11.
Risk management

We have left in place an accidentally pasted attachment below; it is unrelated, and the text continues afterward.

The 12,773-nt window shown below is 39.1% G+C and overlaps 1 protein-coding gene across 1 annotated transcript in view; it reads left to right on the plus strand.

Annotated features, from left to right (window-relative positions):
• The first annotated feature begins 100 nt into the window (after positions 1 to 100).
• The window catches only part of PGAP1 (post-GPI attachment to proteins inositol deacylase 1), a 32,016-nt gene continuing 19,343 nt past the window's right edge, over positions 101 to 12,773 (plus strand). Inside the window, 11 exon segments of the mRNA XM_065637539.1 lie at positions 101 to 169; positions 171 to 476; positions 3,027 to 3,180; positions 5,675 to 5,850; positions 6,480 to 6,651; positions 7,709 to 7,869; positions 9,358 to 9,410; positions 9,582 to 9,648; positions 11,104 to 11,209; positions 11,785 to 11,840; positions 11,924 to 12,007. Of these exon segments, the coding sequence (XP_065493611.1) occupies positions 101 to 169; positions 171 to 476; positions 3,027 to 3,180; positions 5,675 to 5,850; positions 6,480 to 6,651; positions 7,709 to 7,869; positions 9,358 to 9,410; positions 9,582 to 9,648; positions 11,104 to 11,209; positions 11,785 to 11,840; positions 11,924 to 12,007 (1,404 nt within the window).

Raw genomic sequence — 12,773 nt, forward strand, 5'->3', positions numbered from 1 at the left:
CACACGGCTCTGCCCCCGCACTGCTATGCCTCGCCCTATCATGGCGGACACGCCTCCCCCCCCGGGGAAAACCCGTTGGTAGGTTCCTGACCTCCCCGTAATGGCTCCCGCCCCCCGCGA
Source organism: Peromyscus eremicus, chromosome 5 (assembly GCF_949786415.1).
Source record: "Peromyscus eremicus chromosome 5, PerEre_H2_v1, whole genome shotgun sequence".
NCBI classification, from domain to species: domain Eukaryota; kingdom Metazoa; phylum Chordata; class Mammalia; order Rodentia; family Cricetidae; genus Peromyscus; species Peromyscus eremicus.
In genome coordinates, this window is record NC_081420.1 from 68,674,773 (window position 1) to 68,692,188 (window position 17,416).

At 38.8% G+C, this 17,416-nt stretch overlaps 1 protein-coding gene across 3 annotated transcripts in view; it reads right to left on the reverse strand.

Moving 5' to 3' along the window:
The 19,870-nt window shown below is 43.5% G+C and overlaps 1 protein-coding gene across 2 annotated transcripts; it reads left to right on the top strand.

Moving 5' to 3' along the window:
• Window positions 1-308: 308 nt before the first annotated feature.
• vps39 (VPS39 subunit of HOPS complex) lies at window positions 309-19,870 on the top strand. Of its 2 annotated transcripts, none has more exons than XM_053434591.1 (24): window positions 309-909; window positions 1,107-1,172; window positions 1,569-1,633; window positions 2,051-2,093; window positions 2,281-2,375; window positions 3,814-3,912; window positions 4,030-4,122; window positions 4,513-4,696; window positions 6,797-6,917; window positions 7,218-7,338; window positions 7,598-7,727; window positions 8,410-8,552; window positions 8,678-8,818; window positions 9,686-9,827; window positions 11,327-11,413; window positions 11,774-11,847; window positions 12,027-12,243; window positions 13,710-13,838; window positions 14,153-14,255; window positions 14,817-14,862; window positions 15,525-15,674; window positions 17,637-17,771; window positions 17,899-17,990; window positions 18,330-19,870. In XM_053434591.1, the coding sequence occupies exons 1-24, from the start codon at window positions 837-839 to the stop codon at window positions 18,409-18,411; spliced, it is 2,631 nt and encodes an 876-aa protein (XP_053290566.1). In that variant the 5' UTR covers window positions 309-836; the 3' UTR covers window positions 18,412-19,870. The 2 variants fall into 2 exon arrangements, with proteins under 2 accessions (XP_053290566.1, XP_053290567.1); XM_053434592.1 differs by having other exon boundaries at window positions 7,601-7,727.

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Risk management’s objective is to assure uncertainty does not deflect the endeavor from the business goals. There are two types of events i. e. negative events can be classified as risks while positive events are classified as opportunities. Several risk management standards have developed including the Project Management Institute, the National Institute of Standards and Technology, actuarial societies. Certain aspects of many of the risk management standards have come under criticism for having no measurable improvement on risk, whereas the confidence in estimates and decisions seem to increase. For example, it has shown that one in six IT projects experience cost overruns of 200% on average. A widely used vocabulary for risk management is defined by ISO Guide 73,2009, intangible risk management identifies a new type of a risk that has a 100% probability of occurring but is ignored by the organization due to a lack of identification ability. For example, when deficient knowledge is applied to a situation, relationship risk appears when ineffective collaboration occurs. Process-engagement risk may be an issue when ineffective operational procedures are applied and these risks directly reduce the productivity of knowledge workers, decrease cost-effectiveness, profitability, service, quality, reputation, brand value, and earnings quality. Intangible risk management allows management to create immediate value from the identification and reduction of risks that reduce productivity. Risk management also faces difficulties in allocating resources and this is the idea of opportunity cost. Resources spent on risk management could have spent on more profitable activities. Again, ideal risk management minimizes spending and also minimizes the effects of risks. According to the definition to the risk, the risk is the possibility that an event will occur, therefore, risk itself has the uncertainty. Risk management such as COSO ERM, can help managers have a control for their risk. Each company may have different internal components, which leads to different outcomes. For the most part, these methods consist of the elements, performed, more or less. After establishing the context, the step in the process of managing risk is to identify potential risks. Risks are about events that, when triggered, cause problems or benefits, hence, risk identification can start with the source of our problems and those of our competitors, or with the problem itself